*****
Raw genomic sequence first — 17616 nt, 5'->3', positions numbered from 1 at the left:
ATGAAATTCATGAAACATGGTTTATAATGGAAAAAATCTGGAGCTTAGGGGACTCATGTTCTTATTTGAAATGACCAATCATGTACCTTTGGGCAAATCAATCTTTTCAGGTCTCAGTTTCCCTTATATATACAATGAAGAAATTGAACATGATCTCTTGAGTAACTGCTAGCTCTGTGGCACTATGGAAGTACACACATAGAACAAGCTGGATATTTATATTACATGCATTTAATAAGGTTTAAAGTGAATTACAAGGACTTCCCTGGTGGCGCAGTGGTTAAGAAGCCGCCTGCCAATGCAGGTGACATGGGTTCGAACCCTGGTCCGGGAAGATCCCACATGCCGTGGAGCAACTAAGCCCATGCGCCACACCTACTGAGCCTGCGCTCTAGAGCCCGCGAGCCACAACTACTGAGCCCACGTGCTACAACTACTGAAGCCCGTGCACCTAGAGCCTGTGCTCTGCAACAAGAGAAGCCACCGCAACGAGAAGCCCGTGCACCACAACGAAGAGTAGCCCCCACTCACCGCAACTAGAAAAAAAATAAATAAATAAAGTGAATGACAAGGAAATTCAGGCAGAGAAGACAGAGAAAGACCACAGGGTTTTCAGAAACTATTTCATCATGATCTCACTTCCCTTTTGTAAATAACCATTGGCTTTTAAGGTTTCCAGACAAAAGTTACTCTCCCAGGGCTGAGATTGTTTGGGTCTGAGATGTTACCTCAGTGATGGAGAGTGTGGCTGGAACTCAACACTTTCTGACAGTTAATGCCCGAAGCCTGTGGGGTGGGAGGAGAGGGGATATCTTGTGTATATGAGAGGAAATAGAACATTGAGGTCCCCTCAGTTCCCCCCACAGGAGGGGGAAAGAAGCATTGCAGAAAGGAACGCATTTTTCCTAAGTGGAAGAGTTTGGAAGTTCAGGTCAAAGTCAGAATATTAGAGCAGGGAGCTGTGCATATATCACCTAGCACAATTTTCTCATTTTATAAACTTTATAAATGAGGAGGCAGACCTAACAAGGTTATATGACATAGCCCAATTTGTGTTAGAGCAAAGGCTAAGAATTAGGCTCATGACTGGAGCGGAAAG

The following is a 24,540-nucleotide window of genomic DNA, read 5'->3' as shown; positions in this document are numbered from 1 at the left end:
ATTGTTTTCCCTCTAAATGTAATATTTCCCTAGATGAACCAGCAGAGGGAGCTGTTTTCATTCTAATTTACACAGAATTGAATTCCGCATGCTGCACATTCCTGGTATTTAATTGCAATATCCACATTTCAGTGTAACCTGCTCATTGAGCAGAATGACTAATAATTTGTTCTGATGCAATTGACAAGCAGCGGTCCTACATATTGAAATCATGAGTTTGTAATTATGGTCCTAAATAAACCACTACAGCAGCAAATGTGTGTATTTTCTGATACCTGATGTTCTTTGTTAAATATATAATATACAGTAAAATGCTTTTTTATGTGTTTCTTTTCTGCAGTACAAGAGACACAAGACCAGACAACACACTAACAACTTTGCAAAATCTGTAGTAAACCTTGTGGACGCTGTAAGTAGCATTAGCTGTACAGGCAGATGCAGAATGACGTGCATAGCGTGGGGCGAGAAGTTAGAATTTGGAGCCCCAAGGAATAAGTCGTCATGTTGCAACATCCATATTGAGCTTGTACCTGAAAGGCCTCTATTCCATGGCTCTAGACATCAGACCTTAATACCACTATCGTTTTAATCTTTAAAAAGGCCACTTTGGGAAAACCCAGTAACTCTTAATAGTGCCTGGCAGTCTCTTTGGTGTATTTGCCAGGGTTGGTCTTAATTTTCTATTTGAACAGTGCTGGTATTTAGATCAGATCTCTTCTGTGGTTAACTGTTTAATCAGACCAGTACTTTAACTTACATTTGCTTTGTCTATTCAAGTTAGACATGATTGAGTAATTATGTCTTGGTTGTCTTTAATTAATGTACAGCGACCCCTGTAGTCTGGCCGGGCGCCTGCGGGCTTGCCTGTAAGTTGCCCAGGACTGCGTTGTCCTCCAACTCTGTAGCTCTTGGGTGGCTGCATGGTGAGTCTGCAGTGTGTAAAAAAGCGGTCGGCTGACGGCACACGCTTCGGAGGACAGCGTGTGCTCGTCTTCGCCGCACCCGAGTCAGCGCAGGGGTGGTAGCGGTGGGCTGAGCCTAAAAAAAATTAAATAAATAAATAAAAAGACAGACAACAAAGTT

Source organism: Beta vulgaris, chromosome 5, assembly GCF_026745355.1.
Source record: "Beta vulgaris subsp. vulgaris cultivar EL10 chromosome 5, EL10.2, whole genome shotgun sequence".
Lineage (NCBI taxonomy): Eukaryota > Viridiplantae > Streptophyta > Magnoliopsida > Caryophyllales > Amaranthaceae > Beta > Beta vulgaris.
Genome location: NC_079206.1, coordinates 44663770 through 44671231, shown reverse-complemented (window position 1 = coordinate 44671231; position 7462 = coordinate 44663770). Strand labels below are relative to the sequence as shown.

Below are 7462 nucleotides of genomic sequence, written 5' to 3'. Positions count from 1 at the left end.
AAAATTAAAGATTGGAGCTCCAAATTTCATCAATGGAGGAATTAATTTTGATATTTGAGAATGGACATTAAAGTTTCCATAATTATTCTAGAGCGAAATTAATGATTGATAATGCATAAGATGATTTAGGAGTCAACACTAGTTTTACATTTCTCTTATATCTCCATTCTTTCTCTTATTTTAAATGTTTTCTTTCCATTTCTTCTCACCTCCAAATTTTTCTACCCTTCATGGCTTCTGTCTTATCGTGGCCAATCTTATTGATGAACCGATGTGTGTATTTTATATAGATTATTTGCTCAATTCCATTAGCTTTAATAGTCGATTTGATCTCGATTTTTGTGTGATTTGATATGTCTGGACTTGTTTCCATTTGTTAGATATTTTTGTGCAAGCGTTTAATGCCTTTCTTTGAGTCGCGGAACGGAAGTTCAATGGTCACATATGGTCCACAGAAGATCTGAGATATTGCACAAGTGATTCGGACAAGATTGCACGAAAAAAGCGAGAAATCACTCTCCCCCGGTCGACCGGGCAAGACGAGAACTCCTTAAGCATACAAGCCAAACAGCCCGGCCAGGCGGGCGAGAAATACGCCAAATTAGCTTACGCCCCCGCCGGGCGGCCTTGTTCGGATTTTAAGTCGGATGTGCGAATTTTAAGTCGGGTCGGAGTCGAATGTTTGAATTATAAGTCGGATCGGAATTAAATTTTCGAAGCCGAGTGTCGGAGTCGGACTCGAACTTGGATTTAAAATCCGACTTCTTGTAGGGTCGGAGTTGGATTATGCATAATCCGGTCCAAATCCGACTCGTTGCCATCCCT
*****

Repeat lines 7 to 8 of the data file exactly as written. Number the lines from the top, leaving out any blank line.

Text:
Lineage (NCBI taxonomy): Eukaryota > Viridiplantae > Streptophyta > Magnoliopsida > Caryophyllales > Amaranthaceae > Beta > Beta vulgaris.
Genome location: NC_079206.1, coordinates 44663770 through 44671231, shown reverse-complemented (window position 1 = coordinate 44671231; position 7462 = coordinate 44663770). Strand labels below are relative to the sequence as shown.